worshippers doused with gasoline and set on fire” that it ran two days ago—“dead insurgents” is a good thing. And when Iraqi policemen kill insurgents, it is not happening because the policemen are Shi'as and the insurgents are Sunni, no my dear AP, it is happening because the insurgents are trying to kill the policemen.

So, everyone, here is the basic formula:

dead insurgents=good news from and for Iraq

This was the fourth major offensive launched by insurgents against the Iraqi police and army in Baqouba over the past six weeks. The size of the attacking force gives every indication that the insurgents are trying to take over the city and hold down territory. But they have been driven back four times, and have sustained many casualties.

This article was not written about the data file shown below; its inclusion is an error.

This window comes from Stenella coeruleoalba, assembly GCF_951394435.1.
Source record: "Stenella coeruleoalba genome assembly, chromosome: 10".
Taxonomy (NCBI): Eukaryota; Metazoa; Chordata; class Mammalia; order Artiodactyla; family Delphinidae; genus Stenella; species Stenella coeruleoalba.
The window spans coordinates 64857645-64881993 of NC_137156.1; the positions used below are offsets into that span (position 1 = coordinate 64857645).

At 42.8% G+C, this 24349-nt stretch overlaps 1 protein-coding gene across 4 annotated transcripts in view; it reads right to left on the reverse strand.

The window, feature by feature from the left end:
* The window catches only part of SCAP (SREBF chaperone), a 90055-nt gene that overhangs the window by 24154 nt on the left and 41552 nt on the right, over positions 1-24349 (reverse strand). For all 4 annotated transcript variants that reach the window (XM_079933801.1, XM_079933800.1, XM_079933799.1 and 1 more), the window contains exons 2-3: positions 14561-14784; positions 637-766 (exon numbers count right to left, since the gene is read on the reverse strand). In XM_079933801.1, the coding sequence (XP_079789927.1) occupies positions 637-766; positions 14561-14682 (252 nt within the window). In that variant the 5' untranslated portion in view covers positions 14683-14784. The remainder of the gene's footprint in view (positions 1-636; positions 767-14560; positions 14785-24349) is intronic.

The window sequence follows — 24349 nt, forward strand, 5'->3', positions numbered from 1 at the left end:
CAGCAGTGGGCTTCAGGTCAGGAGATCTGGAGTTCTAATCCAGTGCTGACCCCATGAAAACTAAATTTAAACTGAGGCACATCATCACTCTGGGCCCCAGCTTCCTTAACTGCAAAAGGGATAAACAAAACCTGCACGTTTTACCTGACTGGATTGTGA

I don’t know why the Associated Press (or the New York Times for that matter, see today’s story by Kirk Semple, ‘47 Sunni Militants Die in Iraq Gunfights’) are misleading readers as to what is happening in Baqouba. I think that it is simply a symptom of a general misunderstanding of what is going on in Iraq as a whole on the part of the press corps and consequently on the part of the analysts who build their theses on the reportage coming out of Iraq. Here is the clearest example: Iraqi policemen are engaging and defeating insurgents. This is not Shi'a on Sunni violence. These policemen are standing their ground and firing back, before going on pursuit, as policemen are expected to do. Whether it’s a case of the policemen getting better at their jobs or the insurgents getting lousier at theirs, the story out of Baqouba should say that the Iraqi state is defeating those carrying arms against it.